Dodson: I think SLI certification is essential. First of all, you don't pay for SLI, so there is no THX sort of analogy. For anyone that has a power supply good enough to meet the spec, there's absolutely no reason in the world why they wouldn't want it certified.

CPU: What are your thoughts on fanless power supplies?
Dodson: The fact that it's fanless means that you have to de-rate right off the bat because you have to dissipate the heat somehow, and it's clear that a fan helps in that heat dissipation. So if you have a fanless power supply, you're basically talking about one that has to be way de-rated compared to one without a fan, meaning it costs a lot more per watt. As for noise, I would turn it back around and say that it's somewhat pointless in the sense that you're only as good as your quietest component. If you have a CPU cooler or a video card with a fan or any number of other sources of noise, it seems to me it makes more sense to have a quiet power supply fan than no fan at all. Because with a power supply fan, at least you're not going to be paying a whole lot of extra money for a more unreliable design that doesn't really decrease the overall noise of the system. The only way that a fanless power supply would make any sense is if the entire system was fanless. Actually, we got some in here for testing, and they crapped out about 100W less than what they were rated for, just at room temperature.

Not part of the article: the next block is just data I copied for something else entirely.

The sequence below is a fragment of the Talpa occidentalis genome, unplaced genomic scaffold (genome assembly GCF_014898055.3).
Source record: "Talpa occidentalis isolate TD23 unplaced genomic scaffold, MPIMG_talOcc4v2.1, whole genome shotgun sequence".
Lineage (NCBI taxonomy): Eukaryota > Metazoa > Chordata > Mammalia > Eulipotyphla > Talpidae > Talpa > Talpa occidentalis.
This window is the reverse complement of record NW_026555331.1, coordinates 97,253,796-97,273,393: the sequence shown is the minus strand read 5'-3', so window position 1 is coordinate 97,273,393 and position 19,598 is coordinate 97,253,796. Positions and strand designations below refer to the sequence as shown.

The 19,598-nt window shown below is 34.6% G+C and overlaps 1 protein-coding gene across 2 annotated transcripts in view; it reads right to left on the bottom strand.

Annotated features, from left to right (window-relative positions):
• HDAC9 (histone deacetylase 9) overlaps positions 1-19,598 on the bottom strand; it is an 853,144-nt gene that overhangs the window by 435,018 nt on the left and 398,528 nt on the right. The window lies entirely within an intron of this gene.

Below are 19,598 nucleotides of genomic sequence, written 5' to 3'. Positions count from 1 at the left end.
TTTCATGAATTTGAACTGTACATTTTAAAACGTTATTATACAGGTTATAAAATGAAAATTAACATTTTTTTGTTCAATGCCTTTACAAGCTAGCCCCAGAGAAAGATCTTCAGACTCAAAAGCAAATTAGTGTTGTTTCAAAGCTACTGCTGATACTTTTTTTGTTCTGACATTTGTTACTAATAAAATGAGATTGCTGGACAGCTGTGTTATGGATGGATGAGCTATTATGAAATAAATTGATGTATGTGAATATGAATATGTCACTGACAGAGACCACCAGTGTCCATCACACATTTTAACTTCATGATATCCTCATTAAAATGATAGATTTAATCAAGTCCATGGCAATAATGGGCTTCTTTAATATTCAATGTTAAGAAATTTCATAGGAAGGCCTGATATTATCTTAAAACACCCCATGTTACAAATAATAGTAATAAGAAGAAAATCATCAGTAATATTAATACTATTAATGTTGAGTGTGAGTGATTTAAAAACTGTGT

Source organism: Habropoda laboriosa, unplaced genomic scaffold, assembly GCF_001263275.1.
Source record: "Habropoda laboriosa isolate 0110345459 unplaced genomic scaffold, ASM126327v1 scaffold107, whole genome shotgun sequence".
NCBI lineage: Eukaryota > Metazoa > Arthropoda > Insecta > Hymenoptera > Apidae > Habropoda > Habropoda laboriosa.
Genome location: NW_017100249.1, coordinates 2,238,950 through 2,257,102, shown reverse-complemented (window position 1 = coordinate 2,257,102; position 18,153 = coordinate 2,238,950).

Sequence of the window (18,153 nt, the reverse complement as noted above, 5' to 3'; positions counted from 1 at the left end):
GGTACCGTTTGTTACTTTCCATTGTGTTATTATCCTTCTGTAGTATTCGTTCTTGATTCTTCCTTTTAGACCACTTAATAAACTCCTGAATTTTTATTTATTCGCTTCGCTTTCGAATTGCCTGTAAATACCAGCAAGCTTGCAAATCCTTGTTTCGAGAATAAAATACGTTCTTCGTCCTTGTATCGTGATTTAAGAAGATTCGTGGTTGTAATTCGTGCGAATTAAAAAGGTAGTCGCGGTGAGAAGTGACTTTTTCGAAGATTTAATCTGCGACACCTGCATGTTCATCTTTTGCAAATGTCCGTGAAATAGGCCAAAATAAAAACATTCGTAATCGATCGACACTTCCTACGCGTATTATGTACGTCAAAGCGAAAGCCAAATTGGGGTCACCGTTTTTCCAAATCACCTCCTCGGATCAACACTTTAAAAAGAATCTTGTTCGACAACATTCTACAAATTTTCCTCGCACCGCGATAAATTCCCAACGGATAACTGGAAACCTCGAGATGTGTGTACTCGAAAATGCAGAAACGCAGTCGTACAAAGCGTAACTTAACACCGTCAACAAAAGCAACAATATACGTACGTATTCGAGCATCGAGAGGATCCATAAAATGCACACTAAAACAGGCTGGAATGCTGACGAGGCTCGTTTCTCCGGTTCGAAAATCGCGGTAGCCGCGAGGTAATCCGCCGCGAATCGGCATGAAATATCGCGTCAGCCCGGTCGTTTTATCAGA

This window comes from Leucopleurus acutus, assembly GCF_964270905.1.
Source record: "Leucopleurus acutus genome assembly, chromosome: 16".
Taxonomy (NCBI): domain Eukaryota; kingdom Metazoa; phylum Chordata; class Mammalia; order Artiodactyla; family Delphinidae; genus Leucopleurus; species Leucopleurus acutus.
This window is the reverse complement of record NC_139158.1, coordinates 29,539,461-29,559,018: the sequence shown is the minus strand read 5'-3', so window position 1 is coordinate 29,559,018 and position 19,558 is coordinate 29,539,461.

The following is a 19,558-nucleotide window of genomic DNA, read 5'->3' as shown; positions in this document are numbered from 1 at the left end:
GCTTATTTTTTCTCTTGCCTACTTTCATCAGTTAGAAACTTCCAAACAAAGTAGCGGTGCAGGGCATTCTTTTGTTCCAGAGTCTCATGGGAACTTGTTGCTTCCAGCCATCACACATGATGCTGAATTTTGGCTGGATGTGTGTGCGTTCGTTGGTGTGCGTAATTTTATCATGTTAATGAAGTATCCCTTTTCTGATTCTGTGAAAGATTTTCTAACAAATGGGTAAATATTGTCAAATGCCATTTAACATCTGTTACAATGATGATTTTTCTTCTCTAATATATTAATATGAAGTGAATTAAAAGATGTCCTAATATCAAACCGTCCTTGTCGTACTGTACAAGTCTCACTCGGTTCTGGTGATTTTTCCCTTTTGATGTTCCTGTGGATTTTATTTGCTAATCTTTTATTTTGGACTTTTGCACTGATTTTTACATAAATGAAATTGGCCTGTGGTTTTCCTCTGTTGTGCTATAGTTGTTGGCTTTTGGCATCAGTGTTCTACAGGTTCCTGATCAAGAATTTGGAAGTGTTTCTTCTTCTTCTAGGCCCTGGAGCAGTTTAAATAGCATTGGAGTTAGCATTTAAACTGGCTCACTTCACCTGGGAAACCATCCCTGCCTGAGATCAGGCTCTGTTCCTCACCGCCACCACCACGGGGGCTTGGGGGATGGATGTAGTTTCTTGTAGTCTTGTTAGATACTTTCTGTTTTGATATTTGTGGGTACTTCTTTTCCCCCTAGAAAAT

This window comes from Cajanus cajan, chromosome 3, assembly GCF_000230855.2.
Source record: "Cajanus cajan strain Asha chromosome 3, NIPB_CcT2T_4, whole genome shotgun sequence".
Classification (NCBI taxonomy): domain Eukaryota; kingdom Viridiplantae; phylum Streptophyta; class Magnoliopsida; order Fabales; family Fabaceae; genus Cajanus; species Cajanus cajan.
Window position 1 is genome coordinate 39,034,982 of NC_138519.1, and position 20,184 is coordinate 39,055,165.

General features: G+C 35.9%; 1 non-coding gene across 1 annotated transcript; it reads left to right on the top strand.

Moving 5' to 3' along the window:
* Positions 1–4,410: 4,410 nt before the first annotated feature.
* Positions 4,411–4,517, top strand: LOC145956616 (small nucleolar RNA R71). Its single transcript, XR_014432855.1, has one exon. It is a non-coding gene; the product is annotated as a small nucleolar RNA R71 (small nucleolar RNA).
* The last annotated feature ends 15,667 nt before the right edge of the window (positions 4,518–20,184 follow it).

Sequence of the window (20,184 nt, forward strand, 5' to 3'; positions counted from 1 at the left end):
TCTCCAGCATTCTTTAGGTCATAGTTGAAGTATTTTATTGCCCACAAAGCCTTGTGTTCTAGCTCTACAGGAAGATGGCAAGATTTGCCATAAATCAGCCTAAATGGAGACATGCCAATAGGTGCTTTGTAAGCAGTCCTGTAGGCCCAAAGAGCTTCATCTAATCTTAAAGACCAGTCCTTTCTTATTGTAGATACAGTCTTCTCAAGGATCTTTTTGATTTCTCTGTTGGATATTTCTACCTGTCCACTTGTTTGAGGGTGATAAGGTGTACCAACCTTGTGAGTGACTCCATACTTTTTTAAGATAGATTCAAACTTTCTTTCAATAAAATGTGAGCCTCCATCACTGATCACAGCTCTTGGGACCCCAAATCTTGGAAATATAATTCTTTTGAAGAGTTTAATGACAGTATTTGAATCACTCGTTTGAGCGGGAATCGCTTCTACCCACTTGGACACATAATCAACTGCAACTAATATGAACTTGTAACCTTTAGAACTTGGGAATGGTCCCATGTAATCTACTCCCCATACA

CPU: Your product line is unusually Spartan, considering you cater to enthusiasts. You don't even have LEDs.